"Covert Racism Still Exists" - A Conversation with Filmmaker Jual DaCosta - Jamaicans.com
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“Covert Racism Still Exists” – A Conversation with Filmmaker Jual DaCosta

Jual DaCosta acquired her BA in RTA School of Media in 2016 and her MA in Media Production at Ryerson University in 2017. Jual volunteered at Rogers TV as a switcher, camera operator, floor director, audio operator, and a director of Roger’s Daytime Television. She has worked with the T.I.F.F Next Wave Committee directing production training staff on various production equipment and produced and conducted a series of interviews, one being filmmaker Tim Burton. Jual freelances as a DOP, director, and editor for different organizations, television, and radio stations during her free time. Jual’s talents and experience in the arts industry spans to certified dancing and choreography. For example, she was in a music video with singer Mya. Her skills also include modeling, singing, public speaking, script writing, and acting. As a child, she was in a film with Sharon Stone. While being very young, she has acquired a wealth of experience and knowledge in the arts, media, and filmmaking industry.

Tell us about your connection to Jamaica and how you got started in filmmaking?
My parents were both born and raised in Jamaica and moved to Canada after getting married. I was born and raised in Canada but I have gone to Jamaica to visit my family every year since I was eight months old. I call myself a “Jacandian” (a Jamaican and Canadian) because I feel although I was not born there, I was raised in both Canada and Jamaica.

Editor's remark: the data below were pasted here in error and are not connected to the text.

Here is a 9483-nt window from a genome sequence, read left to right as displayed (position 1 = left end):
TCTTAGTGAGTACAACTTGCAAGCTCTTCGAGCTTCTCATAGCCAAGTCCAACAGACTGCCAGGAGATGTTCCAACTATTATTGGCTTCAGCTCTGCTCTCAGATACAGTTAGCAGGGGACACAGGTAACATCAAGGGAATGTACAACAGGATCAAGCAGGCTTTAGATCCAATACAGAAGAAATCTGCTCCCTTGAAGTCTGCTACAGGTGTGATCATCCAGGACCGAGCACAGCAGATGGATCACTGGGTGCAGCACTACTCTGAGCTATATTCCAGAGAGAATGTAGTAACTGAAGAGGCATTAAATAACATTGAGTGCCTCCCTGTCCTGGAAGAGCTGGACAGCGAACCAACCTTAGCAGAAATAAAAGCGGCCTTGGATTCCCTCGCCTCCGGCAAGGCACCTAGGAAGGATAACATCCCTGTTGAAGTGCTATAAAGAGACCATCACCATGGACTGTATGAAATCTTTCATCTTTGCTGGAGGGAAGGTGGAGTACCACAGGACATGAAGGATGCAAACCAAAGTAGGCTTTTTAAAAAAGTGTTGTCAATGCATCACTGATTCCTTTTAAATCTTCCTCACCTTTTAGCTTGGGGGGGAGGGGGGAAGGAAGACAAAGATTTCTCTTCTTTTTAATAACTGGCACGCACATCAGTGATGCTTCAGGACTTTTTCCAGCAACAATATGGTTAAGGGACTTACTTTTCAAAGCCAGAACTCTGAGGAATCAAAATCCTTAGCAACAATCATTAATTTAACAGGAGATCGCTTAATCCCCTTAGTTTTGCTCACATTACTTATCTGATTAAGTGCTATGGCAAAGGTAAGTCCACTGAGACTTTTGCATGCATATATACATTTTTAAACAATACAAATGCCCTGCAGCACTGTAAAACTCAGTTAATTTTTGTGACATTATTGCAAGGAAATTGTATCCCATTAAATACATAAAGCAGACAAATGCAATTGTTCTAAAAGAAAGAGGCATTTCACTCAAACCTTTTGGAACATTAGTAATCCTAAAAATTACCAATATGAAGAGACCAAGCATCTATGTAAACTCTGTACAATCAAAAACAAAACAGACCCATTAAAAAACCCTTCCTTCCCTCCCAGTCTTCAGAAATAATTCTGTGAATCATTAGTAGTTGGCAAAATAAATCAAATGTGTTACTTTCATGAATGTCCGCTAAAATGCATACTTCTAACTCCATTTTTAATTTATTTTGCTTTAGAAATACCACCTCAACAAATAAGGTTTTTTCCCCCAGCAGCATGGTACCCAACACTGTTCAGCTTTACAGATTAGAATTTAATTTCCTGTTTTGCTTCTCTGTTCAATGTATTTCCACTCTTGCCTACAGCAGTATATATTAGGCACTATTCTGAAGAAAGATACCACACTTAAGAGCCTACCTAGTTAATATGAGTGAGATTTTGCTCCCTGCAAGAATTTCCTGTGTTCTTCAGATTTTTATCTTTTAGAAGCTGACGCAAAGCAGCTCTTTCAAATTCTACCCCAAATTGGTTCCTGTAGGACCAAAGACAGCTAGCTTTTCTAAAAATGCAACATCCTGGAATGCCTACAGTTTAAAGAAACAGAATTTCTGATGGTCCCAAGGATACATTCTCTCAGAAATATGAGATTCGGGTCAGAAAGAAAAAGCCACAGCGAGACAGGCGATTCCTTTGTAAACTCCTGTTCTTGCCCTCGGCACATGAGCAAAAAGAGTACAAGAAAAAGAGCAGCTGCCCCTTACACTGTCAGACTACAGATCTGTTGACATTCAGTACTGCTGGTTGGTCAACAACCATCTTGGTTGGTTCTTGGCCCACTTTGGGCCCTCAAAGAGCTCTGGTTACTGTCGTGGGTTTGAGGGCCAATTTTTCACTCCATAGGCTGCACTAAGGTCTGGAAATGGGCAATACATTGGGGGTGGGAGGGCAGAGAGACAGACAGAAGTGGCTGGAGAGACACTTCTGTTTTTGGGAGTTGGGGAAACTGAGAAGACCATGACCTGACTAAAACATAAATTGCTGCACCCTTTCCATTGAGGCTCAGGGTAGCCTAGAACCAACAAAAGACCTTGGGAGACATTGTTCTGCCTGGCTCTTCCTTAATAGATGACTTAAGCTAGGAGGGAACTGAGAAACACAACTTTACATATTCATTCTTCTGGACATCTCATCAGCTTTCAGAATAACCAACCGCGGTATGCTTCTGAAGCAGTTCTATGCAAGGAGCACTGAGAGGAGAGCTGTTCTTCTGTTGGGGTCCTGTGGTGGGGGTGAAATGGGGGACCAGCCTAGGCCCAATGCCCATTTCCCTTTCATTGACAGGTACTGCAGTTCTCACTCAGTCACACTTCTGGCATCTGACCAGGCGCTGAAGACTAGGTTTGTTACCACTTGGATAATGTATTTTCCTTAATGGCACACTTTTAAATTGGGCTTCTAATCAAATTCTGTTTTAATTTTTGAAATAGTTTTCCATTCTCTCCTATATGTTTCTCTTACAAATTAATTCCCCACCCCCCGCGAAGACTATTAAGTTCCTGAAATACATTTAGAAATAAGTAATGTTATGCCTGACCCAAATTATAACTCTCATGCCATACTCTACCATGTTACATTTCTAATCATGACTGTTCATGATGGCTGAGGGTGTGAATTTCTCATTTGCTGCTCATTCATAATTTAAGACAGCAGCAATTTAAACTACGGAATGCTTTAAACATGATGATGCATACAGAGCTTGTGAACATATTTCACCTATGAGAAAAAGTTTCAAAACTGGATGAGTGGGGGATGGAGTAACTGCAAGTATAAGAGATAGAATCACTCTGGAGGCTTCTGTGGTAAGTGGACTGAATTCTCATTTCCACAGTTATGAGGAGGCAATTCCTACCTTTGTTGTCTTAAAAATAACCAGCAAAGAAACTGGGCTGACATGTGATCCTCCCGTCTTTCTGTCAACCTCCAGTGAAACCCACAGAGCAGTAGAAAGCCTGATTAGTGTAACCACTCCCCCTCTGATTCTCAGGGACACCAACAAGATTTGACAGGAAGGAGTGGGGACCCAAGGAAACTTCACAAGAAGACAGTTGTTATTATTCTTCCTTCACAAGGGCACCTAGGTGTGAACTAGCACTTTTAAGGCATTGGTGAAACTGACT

I’ve always been involved in the industry of fine arts (dancing, theatre, public speaking, and acting) and media. From the age of two, I started modeling and my family and relatives are very involved in the music/media industry. My uncles, being recording artists, even contributing to the soundtrack of the film, founder and president of Major Media Network. My mom, while being a senior executive, is also an on-air personality, playwright, producer, and choreographer. My dad is involved in the music and theatre industry.  My love for filmmaking was more focused and developed when I did specialized studies in media in high school and graduated with honours.

Can you tell us about the film Tagged?
Tagged highlights the murder of a promising young black youth and the continuous grief of a family and community riddled with pain as they deal with the loss while battling to dispel stereotypes and tags that suggest that black youths who died by the gun lived by the gun. The short film sheds light on common stereotypes attached to black men, heightens the awareness that not all black youths that are killed by the gun live by the gun and the pain of mothers that don’t get to grieve.

What are some of the things you have learned about anti-black racism stereotypes that many people would never realize?